Morning Call: pick of the papers

The ten must-read comment pieces from this morning's papers.

1. What does Mr Cameron believe in? His own ministers aren't sure (Observer)

The Tory leader's lack of deep convictions has been good for coalition relations, but bad for dealing with his party, says Andrew Rawnsley.

2. Of course a privileged background matters, and it's not the politics of envy to say so (Sunday Telegraph)

Tories addressing social mobility must accept the scale of the problem, writes Matthew d'Ancona.

3. The big freeze is here, so George cosies up to voters (Mail on Sunday)

Osborne knows that his challenge is to show that the proceeds of growth will be shared, writes James Forsyth.

4. It’s getting better; the Tories just can’t convince us (Sunday Times)

Major, Miliband, Milburn — not one of them is making it any easier for the prime minister to frame the argument his way, writes Adam Boulton.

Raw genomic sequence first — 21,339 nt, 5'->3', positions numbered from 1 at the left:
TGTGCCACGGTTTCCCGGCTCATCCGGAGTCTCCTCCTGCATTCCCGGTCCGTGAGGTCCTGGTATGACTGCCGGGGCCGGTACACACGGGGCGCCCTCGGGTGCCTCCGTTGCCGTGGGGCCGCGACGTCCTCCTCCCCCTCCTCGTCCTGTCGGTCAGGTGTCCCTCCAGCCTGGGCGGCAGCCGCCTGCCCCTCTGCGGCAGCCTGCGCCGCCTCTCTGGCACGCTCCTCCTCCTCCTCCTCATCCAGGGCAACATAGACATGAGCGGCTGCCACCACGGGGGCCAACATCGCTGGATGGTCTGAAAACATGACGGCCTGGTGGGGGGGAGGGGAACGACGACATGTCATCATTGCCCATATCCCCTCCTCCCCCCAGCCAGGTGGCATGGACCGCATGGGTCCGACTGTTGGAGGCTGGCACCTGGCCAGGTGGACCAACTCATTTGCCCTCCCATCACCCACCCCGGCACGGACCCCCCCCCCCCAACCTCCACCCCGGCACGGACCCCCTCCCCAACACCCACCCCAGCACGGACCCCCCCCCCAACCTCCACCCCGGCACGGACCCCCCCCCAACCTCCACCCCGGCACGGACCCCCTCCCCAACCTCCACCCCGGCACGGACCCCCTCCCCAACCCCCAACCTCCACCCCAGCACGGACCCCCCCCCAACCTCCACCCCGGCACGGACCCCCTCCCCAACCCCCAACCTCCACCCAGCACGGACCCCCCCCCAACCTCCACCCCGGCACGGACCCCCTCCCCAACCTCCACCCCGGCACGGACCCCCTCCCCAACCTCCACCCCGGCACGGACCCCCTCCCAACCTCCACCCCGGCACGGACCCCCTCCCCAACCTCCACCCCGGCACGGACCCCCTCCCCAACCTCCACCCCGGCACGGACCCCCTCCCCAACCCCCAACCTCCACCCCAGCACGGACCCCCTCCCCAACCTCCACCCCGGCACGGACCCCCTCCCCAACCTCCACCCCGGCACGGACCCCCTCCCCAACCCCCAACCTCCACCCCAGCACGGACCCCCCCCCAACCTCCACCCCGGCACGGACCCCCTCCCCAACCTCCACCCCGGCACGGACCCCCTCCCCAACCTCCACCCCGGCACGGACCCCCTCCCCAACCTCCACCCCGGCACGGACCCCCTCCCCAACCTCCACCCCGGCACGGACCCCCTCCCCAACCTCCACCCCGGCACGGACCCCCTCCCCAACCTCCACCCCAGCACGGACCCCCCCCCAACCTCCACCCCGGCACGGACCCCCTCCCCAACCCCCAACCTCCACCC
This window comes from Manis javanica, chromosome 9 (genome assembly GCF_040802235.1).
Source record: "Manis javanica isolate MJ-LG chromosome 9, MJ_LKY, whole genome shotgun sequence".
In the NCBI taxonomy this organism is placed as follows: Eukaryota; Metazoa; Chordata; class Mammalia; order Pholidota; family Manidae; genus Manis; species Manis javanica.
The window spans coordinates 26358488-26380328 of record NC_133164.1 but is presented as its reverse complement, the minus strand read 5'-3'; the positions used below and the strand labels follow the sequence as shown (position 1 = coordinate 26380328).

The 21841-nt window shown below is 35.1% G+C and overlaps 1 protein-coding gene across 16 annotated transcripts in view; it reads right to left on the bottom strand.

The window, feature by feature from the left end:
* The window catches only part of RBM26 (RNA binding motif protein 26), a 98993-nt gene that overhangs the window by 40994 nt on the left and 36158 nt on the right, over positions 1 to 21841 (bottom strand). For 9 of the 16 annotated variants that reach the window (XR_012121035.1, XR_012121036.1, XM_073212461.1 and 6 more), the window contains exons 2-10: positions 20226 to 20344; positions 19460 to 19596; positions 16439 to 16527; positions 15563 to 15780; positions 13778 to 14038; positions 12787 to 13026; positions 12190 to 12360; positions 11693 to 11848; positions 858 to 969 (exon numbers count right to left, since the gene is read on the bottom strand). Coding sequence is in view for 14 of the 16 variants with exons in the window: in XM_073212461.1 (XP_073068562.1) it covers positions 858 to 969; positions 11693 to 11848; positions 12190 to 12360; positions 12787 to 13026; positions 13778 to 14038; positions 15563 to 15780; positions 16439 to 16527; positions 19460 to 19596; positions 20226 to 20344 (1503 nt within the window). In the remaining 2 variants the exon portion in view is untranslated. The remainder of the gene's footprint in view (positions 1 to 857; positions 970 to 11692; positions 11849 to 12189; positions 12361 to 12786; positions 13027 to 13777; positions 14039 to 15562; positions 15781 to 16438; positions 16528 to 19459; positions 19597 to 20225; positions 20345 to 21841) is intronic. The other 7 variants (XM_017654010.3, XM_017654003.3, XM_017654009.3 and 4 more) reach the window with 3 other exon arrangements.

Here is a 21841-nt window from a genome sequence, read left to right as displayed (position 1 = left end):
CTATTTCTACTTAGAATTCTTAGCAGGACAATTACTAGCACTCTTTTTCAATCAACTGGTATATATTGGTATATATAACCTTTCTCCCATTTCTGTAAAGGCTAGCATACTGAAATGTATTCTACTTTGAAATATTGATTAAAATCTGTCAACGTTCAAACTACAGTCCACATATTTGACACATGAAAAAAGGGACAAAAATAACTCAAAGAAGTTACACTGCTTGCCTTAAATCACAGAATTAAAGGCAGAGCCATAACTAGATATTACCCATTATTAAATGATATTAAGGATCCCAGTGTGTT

5. Interest rates rules have been turned upside (Independent on Sunday)

A rise is expected next year, making savers happy and plunging the heavily mortgaged into despair, writes Hamish McRae.

6. The one place we don’t need a visionary leader: on the throne (Sunday Times)

There was another King Charles who believed that his divine right trumped all other opinions, writes Dominic Lawson. It did not end well.

7. George Osborne, call yourself a Tory when you fritter taxes? (Observer)

The chancellor's reckless use of taxpayers' money to boost borrowing on housing is anti-Conservative and will end in disaster, says Nick Cohen.

8. No more evasion and prevarication – Britain's elite must be held to account (Observer)

The blocking of the Chilcot report underlines how the powerful shield their activities from the public, says Henry Porter.

9. Maoist class war wrecked our state schools (Sunday Telegraph)

For too long teachers have thought it wrong to transmit 'posh' standards of literate speech, says Janet Daley.

10. Typhoon Haiyan shows the heat is on for our climate - but Britain has lost its leading role (Sunday Mirror)

Energy Secretary Ed Davey is trying to do the right thing but is opposed by Tories who’d rather listen to Top Gear than top scientists, says John Prescott.
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Theresa May wants a Global Britain? Then stay in the single market

The entrepreneur Lord Bilimoria argues the Prime Minister risks both the prosperity and reputation of the UK.